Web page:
Recognizing the need for more effective communication of science with the public, the MARC has developed tools to help scientists sharpen their skills.
The first is our media handbook, "Tell Your Story: Media and Communications Guide for NIH Investigators."
This guide, created in collaboration with Pete Schulberg of Oregon Partnership, offers suggestions on preparing effectively for media appearances and interviews, soliciting positive coverage from the media, and handling difficult topics. The guide is currently available online with video sidebars and as a text (.pdf) download.
In addition, we instigated a local training program wherein investigators meet one-on-one with a local journalist/media coach in a mock-TV-interview setting. Practice sessions are videotaped so investigators can see themselves and discuss techniques for communicating effectively on camera. At the end of four sessions, participants demonstrate their new skills in a polished final interview intended for webcast via the "Meet the MARC Scientists" section of this website.
Our goal in developing this program is not only to foster new effectiveness at communicating our own findings, but to create a model training program for use by addictions researchers at NIDA-funded centers and laboratories around the country.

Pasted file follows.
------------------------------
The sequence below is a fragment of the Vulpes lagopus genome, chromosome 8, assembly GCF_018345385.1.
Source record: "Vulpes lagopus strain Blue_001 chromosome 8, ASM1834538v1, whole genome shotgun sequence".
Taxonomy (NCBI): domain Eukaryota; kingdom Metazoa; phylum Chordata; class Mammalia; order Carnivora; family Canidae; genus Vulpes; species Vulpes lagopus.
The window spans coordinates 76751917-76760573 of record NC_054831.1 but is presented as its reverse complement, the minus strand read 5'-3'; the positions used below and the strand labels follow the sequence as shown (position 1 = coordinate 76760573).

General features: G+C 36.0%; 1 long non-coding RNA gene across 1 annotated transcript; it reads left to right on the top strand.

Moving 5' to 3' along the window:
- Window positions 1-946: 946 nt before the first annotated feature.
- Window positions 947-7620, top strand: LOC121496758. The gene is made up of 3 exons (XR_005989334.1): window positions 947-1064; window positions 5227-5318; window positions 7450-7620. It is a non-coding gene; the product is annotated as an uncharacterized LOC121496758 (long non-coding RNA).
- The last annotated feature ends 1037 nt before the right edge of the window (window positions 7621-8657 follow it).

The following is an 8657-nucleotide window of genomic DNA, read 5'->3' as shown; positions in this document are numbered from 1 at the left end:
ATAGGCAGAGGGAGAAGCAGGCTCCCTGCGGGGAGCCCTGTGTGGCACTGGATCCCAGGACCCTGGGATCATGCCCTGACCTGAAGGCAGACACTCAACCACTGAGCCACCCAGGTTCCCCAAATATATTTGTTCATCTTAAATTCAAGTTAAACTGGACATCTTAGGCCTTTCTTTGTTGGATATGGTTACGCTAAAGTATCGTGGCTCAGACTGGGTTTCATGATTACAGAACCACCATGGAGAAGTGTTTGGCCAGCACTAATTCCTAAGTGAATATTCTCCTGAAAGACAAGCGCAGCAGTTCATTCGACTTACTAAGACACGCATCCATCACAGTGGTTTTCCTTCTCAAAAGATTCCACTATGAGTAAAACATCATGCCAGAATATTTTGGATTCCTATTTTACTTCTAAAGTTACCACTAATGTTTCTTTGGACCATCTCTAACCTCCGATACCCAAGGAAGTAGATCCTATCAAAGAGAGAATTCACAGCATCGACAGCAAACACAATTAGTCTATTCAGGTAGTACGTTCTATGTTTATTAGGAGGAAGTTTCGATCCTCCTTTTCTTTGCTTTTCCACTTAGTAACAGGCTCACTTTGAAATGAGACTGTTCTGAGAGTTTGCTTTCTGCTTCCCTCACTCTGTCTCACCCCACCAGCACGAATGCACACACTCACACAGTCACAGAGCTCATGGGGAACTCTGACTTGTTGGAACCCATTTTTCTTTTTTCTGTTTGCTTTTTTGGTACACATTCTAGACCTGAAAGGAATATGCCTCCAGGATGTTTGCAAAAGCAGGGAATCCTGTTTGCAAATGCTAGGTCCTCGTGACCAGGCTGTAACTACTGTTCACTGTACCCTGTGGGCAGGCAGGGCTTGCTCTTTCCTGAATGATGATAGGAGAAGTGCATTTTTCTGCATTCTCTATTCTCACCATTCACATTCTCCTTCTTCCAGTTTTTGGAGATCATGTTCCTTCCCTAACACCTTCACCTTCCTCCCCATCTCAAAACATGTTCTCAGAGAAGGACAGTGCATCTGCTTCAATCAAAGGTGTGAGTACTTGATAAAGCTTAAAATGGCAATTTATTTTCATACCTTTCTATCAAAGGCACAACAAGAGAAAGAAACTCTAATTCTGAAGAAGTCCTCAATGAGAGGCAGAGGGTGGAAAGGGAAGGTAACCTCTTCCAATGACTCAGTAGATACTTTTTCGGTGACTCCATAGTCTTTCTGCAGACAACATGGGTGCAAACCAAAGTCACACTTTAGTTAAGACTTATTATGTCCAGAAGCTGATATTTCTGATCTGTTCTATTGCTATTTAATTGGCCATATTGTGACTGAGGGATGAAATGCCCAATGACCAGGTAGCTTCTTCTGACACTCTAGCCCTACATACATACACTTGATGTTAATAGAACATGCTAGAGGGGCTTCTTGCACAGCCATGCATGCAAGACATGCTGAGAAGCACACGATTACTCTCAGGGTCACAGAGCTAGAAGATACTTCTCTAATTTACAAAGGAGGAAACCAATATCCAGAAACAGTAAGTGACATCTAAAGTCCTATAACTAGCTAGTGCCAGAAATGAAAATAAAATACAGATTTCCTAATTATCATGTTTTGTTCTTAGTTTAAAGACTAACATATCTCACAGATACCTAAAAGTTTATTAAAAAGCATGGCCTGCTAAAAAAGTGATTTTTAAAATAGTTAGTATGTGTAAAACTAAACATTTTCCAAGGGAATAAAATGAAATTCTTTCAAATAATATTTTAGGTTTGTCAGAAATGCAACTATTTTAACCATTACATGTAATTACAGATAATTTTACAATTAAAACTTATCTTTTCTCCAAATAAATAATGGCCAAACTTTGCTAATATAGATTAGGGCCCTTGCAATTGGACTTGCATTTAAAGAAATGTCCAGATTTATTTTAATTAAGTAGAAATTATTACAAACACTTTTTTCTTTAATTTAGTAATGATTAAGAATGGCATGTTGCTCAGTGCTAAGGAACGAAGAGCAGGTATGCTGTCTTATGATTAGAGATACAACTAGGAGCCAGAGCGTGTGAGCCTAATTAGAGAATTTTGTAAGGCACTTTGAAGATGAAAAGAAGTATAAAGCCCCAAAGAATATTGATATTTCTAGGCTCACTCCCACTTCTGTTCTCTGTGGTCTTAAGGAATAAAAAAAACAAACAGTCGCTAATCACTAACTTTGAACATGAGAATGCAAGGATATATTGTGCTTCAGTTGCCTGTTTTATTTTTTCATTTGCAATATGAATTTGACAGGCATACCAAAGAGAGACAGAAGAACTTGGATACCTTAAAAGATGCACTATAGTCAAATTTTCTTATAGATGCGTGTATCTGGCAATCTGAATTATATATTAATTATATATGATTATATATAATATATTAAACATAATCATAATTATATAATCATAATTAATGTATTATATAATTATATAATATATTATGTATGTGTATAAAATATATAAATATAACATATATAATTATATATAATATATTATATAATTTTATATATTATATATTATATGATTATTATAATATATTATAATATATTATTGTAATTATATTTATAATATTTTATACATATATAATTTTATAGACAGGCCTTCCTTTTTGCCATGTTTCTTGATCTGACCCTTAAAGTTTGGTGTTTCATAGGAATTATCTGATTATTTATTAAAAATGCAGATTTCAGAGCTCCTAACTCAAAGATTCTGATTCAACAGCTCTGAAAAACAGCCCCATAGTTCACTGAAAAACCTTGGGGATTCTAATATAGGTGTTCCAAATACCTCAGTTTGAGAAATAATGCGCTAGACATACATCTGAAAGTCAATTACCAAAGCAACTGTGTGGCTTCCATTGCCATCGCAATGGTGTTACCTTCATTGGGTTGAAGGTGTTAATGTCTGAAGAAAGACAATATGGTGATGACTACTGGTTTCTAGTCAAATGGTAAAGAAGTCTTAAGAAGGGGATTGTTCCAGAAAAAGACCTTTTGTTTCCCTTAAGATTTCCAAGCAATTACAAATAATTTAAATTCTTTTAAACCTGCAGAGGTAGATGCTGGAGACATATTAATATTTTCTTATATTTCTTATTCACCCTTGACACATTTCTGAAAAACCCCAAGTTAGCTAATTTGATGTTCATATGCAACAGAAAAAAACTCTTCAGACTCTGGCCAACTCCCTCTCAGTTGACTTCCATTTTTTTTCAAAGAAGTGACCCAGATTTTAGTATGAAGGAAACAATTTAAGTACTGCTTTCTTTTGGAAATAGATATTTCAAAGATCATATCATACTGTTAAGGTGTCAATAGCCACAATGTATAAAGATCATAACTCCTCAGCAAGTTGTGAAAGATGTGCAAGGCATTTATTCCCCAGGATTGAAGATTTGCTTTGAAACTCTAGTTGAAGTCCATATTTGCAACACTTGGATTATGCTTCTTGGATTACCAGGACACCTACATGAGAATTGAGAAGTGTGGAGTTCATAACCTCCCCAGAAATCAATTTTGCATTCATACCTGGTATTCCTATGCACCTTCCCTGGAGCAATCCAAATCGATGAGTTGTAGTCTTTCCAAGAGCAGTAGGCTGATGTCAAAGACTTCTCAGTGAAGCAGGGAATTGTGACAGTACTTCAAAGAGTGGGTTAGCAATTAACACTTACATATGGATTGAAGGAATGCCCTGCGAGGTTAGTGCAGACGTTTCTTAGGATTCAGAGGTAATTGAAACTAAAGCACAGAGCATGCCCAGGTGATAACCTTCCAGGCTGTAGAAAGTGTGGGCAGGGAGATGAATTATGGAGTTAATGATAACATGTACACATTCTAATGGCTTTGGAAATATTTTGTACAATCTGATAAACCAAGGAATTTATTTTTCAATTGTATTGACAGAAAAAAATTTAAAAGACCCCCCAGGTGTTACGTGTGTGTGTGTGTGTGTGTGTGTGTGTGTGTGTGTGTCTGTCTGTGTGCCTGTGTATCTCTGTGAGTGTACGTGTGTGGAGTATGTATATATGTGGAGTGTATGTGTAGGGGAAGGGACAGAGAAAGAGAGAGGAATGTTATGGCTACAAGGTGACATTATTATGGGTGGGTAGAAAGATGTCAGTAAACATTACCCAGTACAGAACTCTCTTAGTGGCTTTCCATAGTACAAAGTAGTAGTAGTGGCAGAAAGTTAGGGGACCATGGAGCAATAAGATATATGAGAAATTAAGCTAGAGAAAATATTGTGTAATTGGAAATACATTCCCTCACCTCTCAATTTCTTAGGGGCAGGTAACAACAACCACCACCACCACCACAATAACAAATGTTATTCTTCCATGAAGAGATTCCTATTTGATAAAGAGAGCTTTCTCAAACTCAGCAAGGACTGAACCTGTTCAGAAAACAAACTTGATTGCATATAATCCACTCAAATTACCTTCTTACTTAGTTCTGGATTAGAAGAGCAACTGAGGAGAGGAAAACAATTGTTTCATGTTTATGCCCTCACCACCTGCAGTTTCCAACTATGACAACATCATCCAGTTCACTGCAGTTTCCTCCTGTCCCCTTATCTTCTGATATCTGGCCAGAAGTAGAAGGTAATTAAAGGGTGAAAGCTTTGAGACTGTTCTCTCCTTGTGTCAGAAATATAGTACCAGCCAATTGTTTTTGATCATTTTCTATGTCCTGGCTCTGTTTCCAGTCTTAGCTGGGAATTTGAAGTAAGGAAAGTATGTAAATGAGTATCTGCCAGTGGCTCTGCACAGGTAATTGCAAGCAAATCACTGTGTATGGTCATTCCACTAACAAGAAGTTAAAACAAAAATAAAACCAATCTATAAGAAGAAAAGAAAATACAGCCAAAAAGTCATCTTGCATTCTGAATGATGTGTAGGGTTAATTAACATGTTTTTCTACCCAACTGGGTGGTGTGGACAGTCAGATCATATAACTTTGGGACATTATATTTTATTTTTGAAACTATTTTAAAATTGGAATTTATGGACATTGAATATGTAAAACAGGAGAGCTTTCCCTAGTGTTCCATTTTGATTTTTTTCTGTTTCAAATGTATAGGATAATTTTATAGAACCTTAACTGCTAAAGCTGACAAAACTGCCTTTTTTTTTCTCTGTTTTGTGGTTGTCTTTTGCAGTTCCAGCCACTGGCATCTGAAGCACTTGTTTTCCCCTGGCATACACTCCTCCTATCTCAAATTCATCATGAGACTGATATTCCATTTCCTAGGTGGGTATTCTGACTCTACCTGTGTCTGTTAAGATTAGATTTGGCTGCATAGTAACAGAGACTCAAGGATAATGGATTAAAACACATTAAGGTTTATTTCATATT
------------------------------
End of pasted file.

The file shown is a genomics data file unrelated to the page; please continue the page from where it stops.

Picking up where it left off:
Our partner in both these efforts has been Pete Schulberg (right), a local journalist and TV broadcasting veteran who most recently served as communications director for Oregon Partnership, a statewide drug abuse prevention non-profit. Based on his experiences on both sides of the camera, Pete came up with a list of training points that include:
- breaking down complex messages for the public
- understanding how media work and what they want from you
- techniques for effective on-camera interviews
- building rapport with media and audience
MARC researchers Suzanne Mitchell and Center Director Aaron Janowsky volunteered as research subjects for the first round of training and lived to tell the tale; now nearly a dozen scientists have completed the protocol and found it highly useful for communicating their work. Sample results can be viewed at Meet the MARC Scientists.
Future plans include going deeper into issues of public education around animal research and expanding our programs to our graduate and post-doc trainees so they can start their careers primed for public outreach. Video collected during these sessions will go into modules that K-12 teachers can use to stimulate students' interest in scientific careers.